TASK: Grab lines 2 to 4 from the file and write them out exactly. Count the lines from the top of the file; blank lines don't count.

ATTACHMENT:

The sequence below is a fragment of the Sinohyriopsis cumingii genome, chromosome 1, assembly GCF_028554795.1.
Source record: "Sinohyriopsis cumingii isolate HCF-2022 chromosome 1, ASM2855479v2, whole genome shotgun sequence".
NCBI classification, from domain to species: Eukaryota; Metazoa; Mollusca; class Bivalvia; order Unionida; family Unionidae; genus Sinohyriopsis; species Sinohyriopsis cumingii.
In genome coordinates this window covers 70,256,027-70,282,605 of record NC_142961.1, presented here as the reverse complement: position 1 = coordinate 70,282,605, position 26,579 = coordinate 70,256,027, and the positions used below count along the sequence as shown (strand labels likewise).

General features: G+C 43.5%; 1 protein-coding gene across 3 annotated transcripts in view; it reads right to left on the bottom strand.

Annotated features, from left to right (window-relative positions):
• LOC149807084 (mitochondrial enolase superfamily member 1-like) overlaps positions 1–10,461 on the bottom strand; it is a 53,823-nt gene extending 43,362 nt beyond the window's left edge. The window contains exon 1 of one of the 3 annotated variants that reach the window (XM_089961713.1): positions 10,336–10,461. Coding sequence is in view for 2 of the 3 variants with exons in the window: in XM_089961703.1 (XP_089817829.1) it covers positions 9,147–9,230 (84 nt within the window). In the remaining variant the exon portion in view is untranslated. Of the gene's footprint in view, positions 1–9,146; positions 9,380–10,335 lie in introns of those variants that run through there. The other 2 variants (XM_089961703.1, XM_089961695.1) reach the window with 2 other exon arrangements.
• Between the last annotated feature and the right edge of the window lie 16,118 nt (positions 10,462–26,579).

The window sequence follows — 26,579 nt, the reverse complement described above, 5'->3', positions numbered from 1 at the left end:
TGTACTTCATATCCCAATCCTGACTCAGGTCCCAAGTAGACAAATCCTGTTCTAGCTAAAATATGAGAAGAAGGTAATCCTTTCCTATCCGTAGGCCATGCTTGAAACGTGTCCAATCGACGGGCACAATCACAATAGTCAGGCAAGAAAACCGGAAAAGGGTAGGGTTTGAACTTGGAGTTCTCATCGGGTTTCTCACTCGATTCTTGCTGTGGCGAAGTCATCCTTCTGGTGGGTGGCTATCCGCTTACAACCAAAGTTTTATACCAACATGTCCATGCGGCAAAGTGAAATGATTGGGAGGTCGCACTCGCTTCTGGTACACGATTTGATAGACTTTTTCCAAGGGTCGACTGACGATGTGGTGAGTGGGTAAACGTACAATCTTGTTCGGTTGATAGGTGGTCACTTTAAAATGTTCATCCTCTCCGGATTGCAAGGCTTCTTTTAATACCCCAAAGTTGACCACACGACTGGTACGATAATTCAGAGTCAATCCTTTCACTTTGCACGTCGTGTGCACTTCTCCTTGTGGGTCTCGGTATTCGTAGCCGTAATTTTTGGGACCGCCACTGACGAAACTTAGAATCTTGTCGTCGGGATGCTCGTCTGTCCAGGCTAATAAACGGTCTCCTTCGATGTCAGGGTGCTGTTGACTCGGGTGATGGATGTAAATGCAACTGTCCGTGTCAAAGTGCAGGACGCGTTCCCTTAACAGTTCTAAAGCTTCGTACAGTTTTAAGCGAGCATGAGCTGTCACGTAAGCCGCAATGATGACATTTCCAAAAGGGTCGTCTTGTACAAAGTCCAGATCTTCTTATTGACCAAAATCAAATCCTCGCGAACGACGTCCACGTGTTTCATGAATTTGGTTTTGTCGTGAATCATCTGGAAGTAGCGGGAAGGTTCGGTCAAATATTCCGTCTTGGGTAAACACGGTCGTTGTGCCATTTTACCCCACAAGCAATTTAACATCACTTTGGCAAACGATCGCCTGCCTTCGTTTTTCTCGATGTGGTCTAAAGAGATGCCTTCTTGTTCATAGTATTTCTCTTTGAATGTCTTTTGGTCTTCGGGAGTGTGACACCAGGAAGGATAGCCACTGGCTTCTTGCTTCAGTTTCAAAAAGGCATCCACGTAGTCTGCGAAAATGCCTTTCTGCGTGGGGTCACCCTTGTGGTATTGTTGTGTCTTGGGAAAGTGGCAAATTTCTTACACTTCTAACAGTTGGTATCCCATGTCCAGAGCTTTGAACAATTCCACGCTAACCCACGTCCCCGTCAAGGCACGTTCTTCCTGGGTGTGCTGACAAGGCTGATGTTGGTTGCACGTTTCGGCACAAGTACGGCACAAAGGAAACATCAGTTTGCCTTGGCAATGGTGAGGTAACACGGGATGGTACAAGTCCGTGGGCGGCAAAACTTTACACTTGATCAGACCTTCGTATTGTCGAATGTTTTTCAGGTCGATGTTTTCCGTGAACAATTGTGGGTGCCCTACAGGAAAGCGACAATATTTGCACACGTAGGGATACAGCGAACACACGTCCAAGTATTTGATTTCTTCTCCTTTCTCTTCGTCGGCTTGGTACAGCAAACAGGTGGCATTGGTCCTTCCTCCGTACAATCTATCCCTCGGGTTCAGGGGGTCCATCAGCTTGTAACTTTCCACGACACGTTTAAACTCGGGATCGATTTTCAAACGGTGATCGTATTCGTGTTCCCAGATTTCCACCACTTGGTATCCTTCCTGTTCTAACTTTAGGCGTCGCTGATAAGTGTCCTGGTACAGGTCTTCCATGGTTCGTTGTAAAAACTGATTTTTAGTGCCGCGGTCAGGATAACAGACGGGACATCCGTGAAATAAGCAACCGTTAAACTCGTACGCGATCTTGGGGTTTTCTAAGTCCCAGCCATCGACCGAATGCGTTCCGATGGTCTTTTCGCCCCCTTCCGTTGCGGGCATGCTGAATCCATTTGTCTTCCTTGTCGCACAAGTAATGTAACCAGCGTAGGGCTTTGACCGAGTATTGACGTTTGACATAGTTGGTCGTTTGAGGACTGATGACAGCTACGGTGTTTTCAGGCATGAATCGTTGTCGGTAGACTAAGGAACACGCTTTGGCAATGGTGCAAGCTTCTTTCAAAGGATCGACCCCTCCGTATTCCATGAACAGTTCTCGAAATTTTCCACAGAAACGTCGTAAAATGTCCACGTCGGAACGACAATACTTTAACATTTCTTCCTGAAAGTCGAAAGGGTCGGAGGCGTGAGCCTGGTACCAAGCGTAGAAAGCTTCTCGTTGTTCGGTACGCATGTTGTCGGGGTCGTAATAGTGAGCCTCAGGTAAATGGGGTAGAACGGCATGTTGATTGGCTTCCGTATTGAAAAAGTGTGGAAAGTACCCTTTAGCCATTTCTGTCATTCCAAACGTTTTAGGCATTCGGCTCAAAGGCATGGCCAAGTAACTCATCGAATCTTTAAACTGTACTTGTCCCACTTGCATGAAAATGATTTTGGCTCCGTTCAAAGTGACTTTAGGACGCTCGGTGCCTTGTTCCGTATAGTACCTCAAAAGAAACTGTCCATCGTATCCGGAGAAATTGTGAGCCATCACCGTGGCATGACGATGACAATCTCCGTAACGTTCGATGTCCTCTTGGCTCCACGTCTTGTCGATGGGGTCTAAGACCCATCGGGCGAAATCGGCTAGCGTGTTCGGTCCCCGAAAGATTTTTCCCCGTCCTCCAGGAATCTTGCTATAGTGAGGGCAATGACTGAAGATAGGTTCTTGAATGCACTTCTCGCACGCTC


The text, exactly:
Source record: "Sinohyriopsis cumingii isolate HCF-2022 chromosome 1, ASM2855479v2, whole genome shotgun sequence".
NCBI classification, from domain to species: Eukaryota; Metazoa; Mollusca; class Bivalvia; order Unionida; family Unionidae; genus Sinohyriopsis; species Sinohyriopsis cumingii.
In genome coordinates this window covers 70,256,027-70,282,605 of record NC_142961.1, presented here as the reverse complement: position 1 = coordinate 70,282,605, position 26,579 = coordinate 70,256,027, and the positions used below count along the sequence as shown (strand labels likewise).